This illustration of the Sequence of Play is a perfect player's aid for the game.

 The Victory Conditions are spelled out in this illustration.

 This game sets a precedent with me. I almost never look at reviews or anything about a game I am going to review. I had to look at some with this game. I was afraid that, even though the rules are simple, I was somehow playing the game wrong. I could not win for the life of me in the beginning. I take that back. I wasn't just losing - the game was spanking me. I swear I saw the boards light up with glee every time I lost another one. Do not get confused here. It is not that the rules make the game unwinnable. It is just that you have to play really well, with some luck, to win it. This really makes sense in the historical situation the Foreign Powers in the Legation faced. It is pretty much a miracle that they survived the siege. So, to show that, the game is meant to be hard to win. The rules are very simple, and they all make sense. If you are scratching your head over these rules, it is time for a new hobby. 

 Each game plays out entirely different than the one before. You have to choose very carefully about your actions. Simple rules, but the game is deep with many choices.

Random Cards

 This is an excellent and quick playing game about the siege. The table space it takes up is minimal, but it is not really an issue because of the relatively short time it takes to play. The game can also be played with a team of friends playing against the game's AI. In effect, just like the different powers had to play nice with one another to live through the siege. Thank you, Worthington Publishing for allowing me to get frustrated with this game, originally. My next review for them will be 'Dawn of Battle'. That review has had to wait on me, because I really just want to play it and not review it.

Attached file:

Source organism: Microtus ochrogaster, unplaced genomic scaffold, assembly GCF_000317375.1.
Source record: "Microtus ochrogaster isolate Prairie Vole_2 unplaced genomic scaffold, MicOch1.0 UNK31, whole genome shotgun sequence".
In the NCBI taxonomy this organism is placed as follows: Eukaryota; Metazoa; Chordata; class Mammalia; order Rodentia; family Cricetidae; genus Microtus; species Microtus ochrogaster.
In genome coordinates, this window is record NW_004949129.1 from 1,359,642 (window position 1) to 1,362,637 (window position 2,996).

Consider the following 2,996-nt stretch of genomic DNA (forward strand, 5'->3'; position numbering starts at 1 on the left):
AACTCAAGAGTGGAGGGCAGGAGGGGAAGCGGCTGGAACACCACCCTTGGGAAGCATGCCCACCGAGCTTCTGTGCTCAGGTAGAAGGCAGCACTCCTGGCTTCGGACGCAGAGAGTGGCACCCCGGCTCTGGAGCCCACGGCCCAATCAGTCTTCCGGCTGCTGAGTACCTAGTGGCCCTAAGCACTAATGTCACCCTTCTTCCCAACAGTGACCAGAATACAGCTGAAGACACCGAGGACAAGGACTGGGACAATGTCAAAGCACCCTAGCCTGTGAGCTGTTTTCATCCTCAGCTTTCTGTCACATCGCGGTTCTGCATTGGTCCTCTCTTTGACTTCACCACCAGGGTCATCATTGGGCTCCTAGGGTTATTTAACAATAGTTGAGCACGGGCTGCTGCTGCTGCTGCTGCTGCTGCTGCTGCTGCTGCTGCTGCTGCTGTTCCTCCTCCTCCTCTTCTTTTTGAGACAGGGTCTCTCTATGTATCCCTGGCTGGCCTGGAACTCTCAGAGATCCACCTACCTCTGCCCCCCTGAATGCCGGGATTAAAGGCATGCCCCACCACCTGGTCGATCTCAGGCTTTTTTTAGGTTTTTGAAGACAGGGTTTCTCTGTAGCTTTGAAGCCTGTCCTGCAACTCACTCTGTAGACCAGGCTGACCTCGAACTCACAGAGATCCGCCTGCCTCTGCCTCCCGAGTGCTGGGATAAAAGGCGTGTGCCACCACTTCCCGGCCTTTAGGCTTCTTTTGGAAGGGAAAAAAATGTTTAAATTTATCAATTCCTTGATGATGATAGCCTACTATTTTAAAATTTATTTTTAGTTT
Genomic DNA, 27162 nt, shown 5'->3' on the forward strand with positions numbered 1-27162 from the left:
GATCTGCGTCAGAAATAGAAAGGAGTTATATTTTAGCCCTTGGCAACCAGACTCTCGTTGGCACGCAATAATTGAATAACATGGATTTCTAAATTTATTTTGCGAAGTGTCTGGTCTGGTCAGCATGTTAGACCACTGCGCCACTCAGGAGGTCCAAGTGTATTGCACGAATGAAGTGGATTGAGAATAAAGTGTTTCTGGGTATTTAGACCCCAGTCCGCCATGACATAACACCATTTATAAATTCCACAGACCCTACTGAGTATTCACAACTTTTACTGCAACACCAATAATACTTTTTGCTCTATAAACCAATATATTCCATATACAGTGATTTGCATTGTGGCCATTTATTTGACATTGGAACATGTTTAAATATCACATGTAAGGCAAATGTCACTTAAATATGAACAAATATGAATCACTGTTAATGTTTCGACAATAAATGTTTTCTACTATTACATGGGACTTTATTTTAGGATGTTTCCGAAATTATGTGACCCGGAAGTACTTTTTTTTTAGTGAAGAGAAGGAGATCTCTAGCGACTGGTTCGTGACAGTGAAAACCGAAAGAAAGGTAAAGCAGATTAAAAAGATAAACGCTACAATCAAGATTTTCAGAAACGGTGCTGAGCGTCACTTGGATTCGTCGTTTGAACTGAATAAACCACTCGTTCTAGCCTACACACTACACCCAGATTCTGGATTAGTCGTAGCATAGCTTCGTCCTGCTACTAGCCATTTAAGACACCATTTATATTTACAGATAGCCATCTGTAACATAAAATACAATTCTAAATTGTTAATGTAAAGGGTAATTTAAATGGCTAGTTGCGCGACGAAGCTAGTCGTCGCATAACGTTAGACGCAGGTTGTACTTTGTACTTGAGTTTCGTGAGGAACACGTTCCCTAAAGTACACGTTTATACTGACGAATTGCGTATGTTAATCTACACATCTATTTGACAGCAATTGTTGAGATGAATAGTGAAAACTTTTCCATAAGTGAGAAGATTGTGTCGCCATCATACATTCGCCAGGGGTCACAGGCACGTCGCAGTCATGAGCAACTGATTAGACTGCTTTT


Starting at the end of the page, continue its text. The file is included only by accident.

Keep up the Fire:

Keep Up the Fire! Deluxe — Worthington (

Worthington Publishing:

Worthington (


  War for America The American Revolution, 1775-1782 by Compass games  'The World Turned Upside Down' is actually a song from 1640 a...

War for America: The American Revolution, 1775-1782 by Compass Games War for America: The American Revolution, 1775-1782 by Compass Games

For your Wargamer, Toy soldier collector, MiniFig collector, military history nut. Reviews, interviews, Model Making, AARs and books!

July 2022

War for America: The American Revolution, 1775-1782 by Compass Games

 War for America

The American Revolution, 1775-1782


Compass games

 'The World Turned Upside Down' is actually a song from 1640 and laments that Christmas can no longer be celebrated due to an Act of Parliament. So, it would seem to be a strange tune for the British to play at their surrender at Yorktown. However, whilst the words have nothing to do with the occasion, the songs title fits perfectly with it. Washington had refused the British the 'Honors of War' (they would have been allowed to fly their colors and normally play a French or American song), because the British had denied them to the  American Army who had capitulated the year before in Charleston. It seems that some historians doubt it was that song, but they are a cantankerous bunch. 

 Strategic games about the American Revolution have had a large growth spurt after around 2000. Before that, there were many battle games/simulation but not that many on the strategic level. This is actually Compass Games second strategic game on the American Revolution. The other is 'End of Empire 1744-1782' which also covers the French and Indian Wars leading up to the Revolution. It is an excellent game on one of my favorite eras for wargaming, but I digress. Trying to compare the two would be like apples to oranges Bart. 

 This is what comes in the box:

2 Map sheets

2.5 Countersheets of 9/16″ and 5/8″ unit-counters (432 counters total)

6 Player Aid Cards

1 Sequence of Play Card

2 Army Organization Displays

1 Setup Card

51 Action Cards

1 Rulebook

1 Playbook

 This is a Compass Games blurb about the game:

Complexity: Medium

Time Scale: Seasonal turns (6 turns per year)

Map Scale: Area point-to-point map